Reading at Payot

Alan at Payot

I found it hard to choose what to read at Payot. My allotted reading time was only three minutes. I thought of reading the beginning of In Search of Lost Girls when the ageing author is beset with troubles, not the least of which is one of his characters giving him a hard time. But the extract was too long. Then I thought of reading the beginning of the second chapter with the enigmatic first meeting of Peter and Andrew. The length was OK, but I was hesitant, mainly because it’s a delicate moment that is best not plunged into abruptly in a public reading. Finally, at the last moment, I opted for a short extract a little later in the book. Huguette suggested using a more emotional moment. So I did. I have too admit that often when I read this piece out loud it brings tears to my eyes. Anyway, I read the part where Peter sings Blake and, judging from the people who came up to me afterwards, it went down well.  I prefaced the extract by saying that you only need to know one thing, the two boys performing in the church are dressed as girls and if you want to know why, you have to read the book to find out. Here then is the beginning of the extract for you too read. Click here to read the whole extract.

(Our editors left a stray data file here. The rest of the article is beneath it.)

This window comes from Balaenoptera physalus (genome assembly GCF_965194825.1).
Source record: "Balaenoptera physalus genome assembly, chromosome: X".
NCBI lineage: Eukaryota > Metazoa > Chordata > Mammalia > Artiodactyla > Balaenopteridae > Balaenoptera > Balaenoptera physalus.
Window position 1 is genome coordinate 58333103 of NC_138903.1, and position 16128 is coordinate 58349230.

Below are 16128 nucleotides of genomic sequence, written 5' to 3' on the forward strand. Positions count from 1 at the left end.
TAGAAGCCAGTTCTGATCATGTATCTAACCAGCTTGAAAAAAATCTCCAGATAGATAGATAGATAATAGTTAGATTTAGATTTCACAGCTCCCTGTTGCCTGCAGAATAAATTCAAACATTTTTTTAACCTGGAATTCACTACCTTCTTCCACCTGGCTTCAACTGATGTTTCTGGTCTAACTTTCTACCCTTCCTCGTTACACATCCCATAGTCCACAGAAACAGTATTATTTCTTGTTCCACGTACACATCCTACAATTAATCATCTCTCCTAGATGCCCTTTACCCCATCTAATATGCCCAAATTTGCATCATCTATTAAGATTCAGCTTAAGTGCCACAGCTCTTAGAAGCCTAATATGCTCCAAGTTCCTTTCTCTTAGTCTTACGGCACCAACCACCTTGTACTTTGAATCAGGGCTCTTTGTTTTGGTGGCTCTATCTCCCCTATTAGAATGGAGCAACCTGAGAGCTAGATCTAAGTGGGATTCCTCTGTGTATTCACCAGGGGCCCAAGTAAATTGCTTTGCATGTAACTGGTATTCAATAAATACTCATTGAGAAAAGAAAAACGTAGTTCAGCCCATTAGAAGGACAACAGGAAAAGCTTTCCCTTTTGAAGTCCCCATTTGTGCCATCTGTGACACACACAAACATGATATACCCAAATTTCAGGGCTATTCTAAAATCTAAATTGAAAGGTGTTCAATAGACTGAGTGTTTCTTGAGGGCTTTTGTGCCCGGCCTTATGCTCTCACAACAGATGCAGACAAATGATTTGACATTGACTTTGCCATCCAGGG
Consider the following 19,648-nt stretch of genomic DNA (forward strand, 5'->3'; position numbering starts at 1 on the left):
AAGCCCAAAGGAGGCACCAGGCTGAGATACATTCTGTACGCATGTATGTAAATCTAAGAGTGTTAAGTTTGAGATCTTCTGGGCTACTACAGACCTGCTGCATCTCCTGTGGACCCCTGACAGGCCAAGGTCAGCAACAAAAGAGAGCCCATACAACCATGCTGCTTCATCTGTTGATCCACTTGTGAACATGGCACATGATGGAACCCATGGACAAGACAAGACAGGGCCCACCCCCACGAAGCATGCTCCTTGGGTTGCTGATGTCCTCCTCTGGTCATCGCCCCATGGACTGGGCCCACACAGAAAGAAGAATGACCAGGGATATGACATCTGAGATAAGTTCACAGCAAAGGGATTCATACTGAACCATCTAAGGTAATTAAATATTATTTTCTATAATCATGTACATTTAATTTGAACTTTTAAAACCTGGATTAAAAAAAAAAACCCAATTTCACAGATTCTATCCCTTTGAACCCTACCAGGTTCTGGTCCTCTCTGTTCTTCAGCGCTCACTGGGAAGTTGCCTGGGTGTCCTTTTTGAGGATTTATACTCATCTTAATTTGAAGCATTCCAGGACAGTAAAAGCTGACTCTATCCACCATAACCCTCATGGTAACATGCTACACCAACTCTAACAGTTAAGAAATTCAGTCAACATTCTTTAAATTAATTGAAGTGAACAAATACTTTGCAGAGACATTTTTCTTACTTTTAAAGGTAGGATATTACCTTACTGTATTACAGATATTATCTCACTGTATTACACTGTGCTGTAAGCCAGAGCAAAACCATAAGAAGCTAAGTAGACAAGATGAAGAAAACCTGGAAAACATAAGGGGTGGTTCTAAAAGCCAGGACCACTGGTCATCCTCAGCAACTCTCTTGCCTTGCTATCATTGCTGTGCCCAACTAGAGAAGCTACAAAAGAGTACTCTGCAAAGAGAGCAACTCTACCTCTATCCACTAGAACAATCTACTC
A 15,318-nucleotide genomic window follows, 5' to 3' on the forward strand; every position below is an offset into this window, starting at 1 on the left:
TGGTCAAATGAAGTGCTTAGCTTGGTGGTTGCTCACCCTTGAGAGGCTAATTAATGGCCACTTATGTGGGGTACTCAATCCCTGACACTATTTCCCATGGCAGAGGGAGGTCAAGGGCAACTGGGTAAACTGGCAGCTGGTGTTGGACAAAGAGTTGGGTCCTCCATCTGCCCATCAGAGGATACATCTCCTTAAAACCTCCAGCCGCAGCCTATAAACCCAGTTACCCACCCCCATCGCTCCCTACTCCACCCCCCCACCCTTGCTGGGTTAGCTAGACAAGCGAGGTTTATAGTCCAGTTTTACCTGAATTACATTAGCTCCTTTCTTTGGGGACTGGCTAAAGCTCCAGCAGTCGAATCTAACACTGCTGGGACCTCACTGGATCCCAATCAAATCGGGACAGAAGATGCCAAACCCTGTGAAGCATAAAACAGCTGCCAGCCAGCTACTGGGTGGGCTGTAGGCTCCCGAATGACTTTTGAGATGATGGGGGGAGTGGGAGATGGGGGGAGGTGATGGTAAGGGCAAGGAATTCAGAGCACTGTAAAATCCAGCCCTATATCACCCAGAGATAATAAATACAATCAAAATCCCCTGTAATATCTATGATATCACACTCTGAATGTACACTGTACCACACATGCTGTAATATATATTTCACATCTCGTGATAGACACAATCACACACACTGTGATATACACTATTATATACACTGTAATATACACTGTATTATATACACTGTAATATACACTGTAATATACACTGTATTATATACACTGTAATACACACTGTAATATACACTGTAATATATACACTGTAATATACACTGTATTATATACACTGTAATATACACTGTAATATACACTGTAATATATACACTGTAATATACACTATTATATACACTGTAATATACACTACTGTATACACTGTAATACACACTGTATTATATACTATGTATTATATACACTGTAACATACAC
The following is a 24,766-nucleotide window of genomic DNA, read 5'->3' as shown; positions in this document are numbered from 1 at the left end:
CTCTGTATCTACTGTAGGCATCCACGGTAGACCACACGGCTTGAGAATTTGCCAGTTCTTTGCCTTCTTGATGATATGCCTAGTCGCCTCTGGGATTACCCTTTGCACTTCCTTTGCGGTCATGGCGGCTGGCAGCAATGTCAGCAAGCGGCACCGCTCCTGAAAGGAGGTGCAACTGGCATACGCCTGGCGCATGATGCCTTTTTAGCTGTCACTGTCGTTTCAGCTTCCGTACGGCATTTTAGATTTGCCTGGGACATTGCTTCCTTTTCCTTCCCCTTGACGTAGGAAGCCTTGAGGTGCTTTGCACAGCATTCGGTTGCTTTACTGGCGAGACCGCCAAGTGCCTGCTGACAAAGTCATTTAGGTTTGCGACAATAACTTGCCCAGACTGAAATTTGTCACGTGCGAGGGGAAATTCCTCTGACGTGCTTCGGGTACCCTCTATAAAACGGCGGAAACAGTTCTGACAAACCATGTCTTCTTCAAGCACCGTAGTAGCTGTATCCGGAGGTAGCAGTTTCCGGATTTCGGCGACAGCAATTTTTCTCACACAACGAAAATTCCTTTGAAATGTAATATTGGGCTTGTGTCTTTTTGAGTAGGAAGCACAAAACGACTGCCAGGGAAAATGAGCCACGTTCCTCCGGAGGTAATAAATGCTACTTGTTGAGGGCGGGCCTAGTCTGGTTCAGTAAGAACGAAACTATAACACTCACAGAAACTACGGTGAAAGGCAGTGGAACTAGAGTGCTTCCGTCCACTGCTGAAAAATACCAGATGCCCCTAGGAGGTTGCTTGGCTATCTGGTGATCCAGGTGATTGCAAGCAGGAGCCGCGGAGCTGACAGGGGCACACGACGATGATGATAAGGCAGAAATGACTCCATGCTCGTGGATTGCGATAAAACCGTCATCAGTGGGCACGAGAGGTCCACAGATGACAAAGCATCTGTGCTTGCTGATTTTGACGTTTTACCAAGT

(…)  Standing next to Andrew, seated at the piano, it was a relief to have a small space around him in which to move freely without fiery hands groping at him. Concentrate, he told himself, or you’ll be singing “Tyger, Tyger burning bright…” instead of Jerusalem. He smiled at the thought, mentally thanking Mrs Greengage, his English teacher, for his growing knowledge of literature. When Andrew began to play the opening bars, Peter took a deep breath, relaxed his shoulders and neck and prepared to sing. (…) (Read on)

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